William Butler Yeats
William Butler Yeats is without doubt, Sligo's best known literary figure, especially through his extensive works in the fields of poetry and play writing.
William Butler Yeats, the son of the barrister turned portrait painter, John Butler Yeats (1839-1922) was born in Sandymount, Dublin, on the 13th of June 1865, though his stay in Ireland was short lived as the Yeats family moved to London in 1867, where William was educated at the Godolphin School in Hammersmith.
In 1884 Yeats was back in Dublin where he entered the Metropolitan School of Art, he also joined The Contemporary Club where he met William Morris and John O'Leary, the Fenian leader.
In 1885 his first poetry was published in The Dublin University Review. His first volume of verse, Mosada, appeared in 1886. He also edited and contributed to an anthology of Irish poets, Fairy and Folk Tales of the Irish Peasantry in 1888.
Yeats returned to London and began to have his poems published in English and American magazines. His literary friends at this time included William Morris, George Bernard Shaw and Oscar Wilde.
In 1889 Yeats met and fell in love with the Irish nationalist, Maud Gonne who was to trouble his life and inspire his poetry for many years.
Later in 1889 Yeats published The Wanderings of Oisin and Other Poems. This was followed by John Sherman and Dhoya in 1892, the play The Countess Kathleen (1892), a collection of stories and legends, The Celtic Twilight (1893) and the drama The Land of Heart's Desire which was produced in London in 1894.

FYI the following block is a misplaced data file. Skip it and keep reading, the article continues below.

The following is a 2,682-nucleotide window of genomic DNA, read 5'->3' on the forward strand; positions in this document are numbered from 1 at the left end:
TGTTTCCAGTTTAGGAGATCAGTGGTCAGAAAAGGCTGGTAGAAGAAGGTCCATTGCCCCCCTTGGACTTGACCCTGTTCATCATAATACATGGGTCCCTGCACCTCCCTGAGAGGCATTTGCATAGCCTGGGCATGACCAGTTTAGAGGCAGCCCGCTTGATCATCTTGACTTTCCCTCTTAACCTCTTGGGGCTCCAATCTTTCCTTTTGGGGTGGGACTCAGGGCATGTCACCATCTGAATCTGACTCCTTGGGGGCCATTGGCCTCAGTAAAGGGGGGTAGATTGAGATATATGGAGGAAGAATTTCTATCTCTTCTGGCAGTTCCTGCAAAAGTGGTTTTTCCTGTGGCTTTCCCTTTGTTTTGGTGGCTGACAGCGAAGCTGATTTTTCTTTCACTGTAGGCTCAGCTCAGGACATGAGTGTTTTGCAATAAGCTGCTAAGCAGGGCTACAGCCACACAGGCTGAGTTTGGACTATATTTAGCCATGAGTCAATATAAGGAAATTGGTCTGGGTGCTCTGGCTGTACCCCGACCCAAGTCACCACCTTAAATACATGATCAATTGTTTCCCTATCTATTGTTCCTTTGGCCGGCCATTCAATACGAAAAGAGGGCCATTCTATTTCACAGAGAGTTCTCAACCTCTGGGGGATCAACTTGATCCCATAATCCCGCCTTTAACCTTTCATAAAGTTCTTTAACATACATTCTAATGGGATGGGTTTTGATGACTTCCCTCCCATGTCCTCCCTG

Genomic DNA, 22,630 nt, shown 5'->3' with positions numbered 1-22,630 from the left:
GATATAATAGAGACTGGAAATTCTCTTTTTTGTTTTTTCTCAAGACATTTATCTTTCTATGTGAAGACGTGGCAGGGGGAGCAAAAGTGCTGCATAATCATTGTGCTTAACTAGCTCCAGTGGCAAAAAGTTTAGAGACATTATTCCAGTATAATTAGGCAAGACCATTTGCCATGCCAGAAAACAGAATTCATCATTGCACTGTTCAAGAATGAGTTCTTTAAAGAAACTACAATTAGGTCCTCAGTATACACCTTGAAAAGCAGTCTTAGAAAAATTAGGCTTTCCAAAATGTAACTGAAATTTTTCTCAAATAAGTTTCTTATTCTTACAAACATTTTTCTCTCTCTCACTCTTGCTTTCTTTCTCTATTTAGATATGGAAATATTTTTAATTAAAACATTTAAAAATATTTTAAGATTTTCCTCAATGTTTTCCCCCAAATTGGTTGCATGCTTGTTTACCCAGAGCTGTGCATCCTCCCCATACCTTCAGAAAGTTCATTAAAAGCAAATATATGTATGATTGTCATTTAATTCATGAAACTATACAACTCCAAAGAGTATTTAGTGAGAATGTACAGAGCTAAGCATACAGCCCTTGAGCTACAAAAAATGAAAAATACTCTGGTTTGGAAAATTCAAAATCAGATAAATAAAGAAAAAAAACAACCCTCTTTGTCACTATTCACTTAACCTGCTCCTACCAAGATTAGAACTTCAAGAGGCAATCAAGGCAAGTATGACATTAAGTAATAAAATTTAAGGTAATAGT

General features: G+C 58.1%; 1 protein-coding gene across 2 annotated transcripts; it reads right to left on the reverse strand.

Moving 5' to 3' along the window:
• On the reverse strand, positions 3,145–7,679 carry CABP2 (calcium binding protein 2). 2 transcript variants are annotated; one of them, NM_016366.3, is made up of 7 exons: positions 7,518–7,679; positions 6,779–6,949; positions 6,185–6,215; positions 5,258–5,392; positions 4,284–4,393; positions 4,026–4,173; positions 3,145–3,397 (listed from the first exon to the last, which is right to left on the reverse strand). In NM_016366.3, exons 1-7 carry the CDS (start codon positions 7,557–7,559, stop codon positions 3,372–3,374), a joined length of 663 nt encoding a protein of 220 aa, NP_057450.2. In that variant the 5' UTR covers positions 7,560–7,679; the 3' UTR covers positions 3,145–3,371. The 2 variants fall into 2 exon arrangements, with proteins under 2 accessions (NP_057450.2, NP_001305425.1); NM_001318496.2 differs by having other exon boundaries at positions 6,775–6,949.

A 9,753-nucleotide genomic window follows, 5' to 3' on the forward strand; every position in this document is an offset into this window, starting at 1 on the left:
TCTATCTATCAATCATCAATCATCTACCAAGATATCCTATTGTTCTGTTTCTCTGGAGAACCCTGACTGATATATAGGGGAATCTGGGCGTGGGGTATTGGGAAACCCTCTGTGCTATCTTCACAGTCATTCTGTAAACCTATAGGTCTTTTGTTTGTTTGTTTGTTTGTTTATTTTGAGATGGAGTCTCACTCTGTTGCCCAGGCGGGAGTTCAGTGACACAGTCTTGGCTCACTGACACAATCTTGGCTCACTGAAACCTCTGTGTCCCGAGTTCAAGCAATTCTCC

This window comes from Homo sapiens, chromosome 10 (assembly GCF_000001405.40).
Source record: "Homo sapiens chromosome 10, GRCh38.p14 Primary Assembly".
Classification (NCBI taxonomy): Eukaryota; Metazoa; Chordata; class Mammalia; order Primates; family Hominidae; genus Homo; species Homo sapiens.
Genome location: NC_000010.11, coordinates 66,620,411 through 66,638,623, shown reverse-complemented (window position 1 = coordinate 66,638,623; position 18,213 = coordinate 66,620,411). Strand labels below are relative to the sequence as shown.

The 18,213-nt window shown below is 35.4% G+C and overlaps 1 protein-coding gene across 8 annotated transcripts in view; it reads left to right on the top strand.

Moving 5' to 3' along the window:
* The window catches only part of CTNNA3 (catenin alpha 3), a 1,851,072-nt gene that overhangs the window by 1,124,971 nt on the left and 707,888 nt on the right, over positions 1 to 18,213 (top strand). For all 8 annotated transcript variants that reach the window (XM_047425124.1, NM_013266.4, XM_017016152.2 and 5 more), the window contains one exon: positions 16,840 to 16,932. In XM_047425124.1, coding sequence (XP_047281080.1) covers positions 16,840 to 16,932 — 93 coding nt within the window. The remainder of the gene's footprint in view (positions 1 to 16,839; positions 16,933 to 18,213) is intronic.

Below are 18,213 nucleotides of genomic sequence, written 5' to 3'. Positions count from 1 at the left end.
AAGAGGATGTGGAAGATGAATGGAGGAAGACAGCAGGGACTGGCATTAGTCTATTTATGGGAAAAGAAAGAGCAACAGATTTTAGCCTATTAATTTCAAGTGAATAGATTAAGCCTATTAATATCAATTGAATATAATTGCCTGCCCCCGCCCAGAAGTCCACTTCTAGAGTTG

In 1894 Yeats found a patron in Lady Gregory of Coole Park, and they cooperated in research into Irish folklore, and (with Edward Martyn) in The Irish Literary Theatre.
With George Moore, Yeats helped establish the Irish Literary Theatre in 1899. Plays such as Cathleen ni Houlihan, with Maud Gonne in the title role, first appeared at this venue.
In 1904 Yeats and J. M. Synge became joint directors of The Abbey Theatre in Dublin. Collected Works in Prose and Verse was published in 1906. Other workS during this period included The Green Helmet and Other Poems (1910) and Responsibilities (1914).
Yeats did not take part in the Easter Rising. However, he knew several of the executed rebels and wrote Easter 1916, in September of that year. This was followed by The Wild Swans at Coole (1919) and Michael Robartes and the Dancer (1921).
After the foundation of the Irish Free State he became a member of Irish Senate and in 1923 was awarded the Nobel Prize for Literature.
In 1928 Yeats moved to Rapallo in Italy where he published The Tower in 1928 and The Winding Stair in 1933.
William Butler Yeats died on the 28th of January, 1939, in Roquebrune, France where he was buried until 1948 when his remains were brought back to Ireland to rest, as he had wished, "under bare Ben Bulben's head in Drumcliff churchyard".
The Yeats Society was established in 1958 to preserve the artistic heritage of the Yeats family.
The headquarters of the Yeats Society is in the Yeats Memorial Building, situated on Hyde Bridge in the very heart of Sligo Town.
Nearly everywhere you go in Sligo Town you will see references to William Butler Yeats but none enchants the visitor quite as much as the fine bronze statue of William Butler Yeats situated outside the Ulster Bank.